So is this a big deal today? Not yet. Will it ever be? Yes.
Think of it this way. If you are reading this, you probably are of an age group that can still remember the ancient times of going to a library. The library was a little bit like the server we keep referring to — the centralized place where data went to and came from. When you wanted a book, you went there. Using a well-known modern marvel known as the Dewey Decimal System, created in 1876, you could navigate and find topics in a jiffy. Somewhat like finding and buying a book today, right?
But today when you want a book, you do one search and get thousands of results. A particular book may be 3 miles down the road at the library or on the other side of the country, but it doesn't much matter to you — you get the one you want, as you want, when you want. The confines are no longer dictated by one spot — the world of books has been truly distributed.
Right around the electricity corner, we still have servers, but they do different things — and this is a pretty standard statement since things have been changing fast. Not too long ago, there were very few generation stations, but there were also very few users. Fast forward a bit and we have millions of users and thousands of generation stations. The new FERC Order 2222 pretty much guarantees it.
Distributed generation (DG), renewable energy, and distributed energy resources (DERs) are definitely taking the ground of the large, centralized plants that we have grown accustomed to. Today, the huge, heavy, spinning rotors have changes that happen over seconds/minutes/hours. In the new DER world, everything changes. There are thousands of lightweight, distributed devices sending information in real time. Everything is starting to look like a solid-state world — one with no moving parts.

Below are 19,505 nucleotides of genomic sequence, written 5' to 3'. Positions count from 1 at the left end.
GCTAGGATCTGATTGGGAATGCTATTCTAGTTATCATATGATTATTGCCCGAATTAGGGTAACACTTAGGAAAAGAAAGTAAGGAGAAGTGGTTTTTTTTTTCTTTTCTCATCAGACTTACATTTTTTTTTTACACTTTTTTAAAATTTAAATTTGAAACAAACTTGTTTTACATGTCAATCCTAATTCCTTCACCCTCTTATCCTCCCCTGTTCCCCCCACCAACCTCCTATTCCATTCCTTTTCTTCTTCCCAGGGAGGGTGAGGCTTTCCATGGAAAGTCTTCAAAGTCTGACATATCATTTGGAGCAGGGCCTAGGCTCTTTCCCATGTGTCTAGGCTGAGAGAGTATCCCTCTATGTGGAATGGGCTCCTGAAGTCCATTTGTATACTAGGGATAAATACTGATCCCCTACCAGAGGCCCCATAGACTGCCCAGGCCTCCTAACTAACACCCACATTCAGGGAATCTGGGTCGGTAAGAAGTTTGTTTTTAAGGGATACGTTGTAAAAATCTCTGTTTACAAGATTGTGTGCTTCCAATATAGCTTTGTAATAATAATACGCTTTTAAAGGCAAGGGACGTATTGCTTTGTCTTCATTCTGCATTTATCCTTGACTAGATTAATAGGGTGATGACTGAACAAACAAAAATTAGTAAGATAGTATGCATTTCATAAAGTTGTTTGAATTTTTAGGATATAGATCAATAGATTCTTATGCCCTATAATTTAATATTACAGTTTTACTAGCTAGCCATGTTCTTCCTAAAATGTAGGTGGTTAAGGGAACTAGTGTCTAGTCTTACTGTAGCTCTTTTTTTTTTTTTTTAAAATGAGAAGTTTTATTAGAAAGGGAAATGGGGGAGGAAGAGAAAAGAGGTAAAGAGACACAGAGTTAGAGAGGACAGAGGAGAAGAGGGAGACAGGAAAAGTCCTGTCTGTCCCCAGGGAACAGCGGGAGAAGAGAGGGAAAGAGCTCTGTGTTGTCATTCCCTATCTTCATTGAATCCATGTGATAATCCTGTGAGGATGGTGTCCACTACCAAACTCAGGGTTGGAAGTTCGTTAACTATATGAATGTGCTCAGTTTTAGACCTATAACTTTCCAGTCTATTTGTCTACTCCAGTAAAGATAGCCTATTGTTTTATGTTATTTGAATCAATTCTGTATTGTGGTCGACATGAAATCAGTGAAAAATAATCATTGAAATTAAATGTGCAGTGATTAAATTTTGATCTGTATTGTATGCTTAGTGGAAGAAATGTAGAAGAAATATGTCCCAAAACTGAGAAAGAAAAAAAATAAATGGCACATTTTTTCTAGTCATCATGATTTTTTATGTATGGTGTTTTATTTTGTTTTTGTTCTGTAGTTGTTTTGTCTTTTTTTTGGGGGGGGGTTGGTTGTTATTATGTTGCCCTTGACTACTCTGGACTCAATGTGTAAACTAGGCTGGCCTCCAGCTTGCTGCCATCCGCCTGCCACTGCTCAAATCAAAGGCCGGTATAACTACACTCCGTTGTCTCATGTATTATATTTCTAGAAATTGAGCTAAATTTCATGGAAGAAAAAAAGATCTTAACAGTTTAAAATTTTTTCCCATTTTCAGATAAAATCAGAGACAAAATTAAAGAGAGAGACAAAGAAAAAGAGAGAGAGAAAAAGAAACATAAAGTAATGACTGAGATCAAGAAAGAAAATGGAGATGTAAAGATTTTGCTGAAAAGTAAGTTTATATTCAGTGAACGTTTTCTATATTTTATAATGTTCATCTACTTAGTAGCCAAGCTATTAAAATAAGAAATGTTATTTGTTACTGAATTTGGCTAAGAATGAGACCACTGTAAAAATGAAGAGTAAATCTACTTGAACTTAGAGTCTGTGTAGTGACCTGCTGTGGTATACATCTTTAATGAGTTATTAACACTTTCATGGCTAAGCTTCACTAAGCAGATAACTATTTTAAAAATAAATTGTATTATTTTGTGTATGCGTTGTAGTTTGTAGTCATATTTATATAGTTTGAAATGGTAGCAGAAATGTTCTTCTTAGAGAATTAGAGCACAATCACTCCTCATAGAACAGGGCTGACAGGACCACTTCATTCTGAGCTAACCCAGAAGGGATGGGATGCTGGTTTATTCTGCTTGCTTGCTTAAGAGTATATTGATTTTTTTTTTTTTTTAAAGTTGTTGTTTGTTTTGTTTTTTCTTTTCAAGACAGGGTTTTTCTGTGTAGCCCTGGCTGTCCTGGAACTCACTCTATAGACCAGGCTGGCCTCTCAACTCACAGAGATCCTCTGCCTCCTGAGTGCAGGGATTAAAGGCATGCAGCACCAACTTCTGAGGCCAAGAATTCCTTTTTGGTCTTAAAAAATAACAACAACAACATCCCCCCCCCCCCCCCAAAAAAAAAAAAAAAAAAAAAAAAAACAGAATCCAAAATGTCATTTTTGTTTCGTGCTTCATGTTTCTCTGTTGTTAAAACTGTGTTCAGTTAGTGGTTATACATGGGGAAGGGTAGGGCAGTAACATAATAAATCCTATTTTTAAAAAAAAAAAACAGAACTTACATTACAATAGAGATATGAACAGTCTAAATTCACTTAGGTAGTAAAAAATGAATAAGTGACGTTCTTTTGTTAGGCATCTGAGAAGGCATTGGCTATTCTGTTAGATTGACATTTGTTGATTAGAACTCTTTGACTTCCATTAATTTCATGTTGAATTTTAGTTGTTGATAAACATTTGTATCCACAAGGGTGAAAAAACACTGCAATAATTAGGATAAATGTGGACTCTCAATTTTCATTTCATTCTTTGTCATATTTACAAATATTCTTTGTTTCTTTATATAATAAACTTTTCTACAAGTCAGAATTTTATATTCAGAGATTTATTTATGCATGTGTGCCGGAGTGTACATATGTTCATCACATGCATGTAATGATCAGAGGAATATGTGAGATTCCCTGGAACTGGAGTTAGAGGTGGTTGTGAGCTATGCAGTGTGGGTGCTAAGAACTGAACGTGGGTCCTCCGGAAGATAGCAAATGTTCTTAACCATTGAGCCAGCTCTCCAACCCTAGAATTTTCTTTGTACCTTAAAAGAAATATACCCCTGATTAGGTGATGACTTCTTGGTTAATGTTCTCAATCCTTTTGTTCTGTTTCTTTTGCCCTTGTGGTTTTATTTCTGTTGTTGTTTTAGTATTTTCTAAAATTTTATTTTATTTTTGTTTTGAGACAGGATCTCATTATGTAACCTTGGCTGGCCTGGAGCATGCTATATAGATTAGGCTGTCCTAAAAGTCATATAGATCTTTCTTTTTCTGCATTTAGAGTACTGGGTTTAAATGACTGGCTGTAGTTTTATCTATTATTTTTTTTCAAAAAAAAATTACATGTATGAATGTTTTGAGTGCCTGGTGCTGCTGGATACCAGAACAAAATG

Doing server things in the future
The path from large centralized plants to thousands of connected small generation points will be long, regionalized, and different. In this new grid, there will be physical connection points where energy flows, and there will also be digital connections where data flows. Today, and in making a hasty generalization, the grid could operate with just the physical connection — also known as the 'Grid Following' mode.
In the Grid Following world, devices are capable of generating and contributing to the grid, so long as the grid is there to provide coordination information. If the grid goes away during an outage, these devices trip offline and wait for the grid to come back. This presents a multitude of issues that utilities are facing today, but that is scope for another time.